Monk Parakeets in the Lone Star state


An excellent, humorously written report on the Monk Parakeets of Texas appeared on November 18th in the Texas Monthly. The report, by John Nova Lomax, is the most comprehensive report I’ve yet read on these parrots’ efforts to colonize Greater Houston and Austin. (According to an e-mail correspondent of mine, the parrots apparently have also established a strong presence in Dallas.)

As Mr. Lomax notes, “it’s getting easier these days to say where in Texas they are not—the Panhandle, far West Texas (aside from El Paso)—instead of where they are.” The ubiquitous, vociferous birds appear to be popular with local residents: in fact, they’ve even earned five stars on Yelp. That’s an accolade that even the wild monks in Brooklyn have yet to earn!

The article also includes some on-point observations about the outsized personality of these birds, their penchant for controlled aggression, and their wily intelligence.

Great job, Mr. Lomax!

Read complete article:

Wild Parrots in Manhattan…

parrots_with_pigeon2-correctedOkay — I’m getting a lot of private reports about wild monk parakeets showing up in Manhattan. These reports are reliable, and they’re consistent with what I know about who these parrots are, where they’re residing, and why (perhaps) they’ve decided to make a stand on Manhattan.

I’m in the uncomfortable position of knowing more than I’m prepared to report in these pages. I’m not ready to publish X’s and Y’s. Why am I so skittish? Because the last time the Manhattan parrots got a lot of media attention, their nests were vandalized within a week.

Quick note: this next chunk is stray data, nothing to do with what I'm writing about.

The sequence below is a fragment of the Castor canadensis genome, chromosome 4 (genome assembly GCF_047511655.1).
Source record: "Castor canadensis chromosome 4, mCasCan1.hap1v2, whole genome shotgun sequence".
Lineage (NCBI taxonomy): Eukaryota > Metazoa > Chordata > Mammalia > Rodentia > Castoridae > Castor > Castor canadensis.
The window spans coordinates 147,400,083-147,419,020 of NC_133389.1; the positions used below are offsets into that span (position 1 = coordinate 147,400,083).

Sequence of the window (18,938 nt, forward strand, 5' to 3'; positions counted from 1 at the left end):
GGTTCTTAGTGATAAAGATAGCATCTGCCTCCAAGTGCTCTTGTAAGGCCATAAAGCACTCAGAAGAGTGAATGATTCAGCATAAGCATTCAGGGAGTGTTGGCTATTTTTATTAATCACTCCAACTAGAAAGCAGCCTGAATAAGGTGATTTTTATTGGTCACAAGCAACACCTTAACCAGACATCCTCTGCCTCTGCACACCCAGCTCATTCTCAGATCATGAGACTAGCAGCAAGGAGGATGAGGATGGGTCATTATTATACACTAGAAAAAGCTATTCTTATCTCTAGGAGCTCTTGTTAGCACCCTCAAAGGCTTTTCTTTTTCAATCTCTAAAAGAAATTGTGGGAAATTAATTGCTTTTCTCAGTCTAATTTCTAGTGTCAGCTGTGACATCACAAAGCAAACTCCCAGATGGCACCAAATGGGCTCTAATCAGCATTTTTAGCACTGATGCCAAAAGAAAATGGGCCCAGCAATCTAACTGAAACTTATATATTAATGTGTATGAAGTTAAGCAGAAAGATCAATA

I’m paranoid, becaause a similar thing also happened in Brooklyn — right after a big pulse of press attention hit the wires about certain colonies in 2006, an organized gang started poaching them (this gang was ultimately busted in New Jersey but that’s a whole ‘nother story).

It’s frustrating not being able to tell you in detail about what I know. Frankly, it’s a huge thrill that there appears to be a self-sustaining wild parrot colony on “The Rock.” I feel like jumping for joy!

At the same time, however, I’ve realized through bitter experience that I need to keep my big beak shut about them, because — well, lots of people read this site and no — I have no idea who they are, where they’re coming from, or what their intentions are.

So here’s what I’m willing to say:

  1. The birds are somewhere on the upper part of the island.
  2. Their nesting situation appears to be more secure than it was when the vandals struck several years ago. But unfortunately, where they’ve moved may put them in conflict with the City.
  3. At least two good Manhattan residents have agreed to “keep an eye” on the birds

If you want to know more, please contact me personally (steve at

Wild Monk Parakeets in Corpus Christie, Texas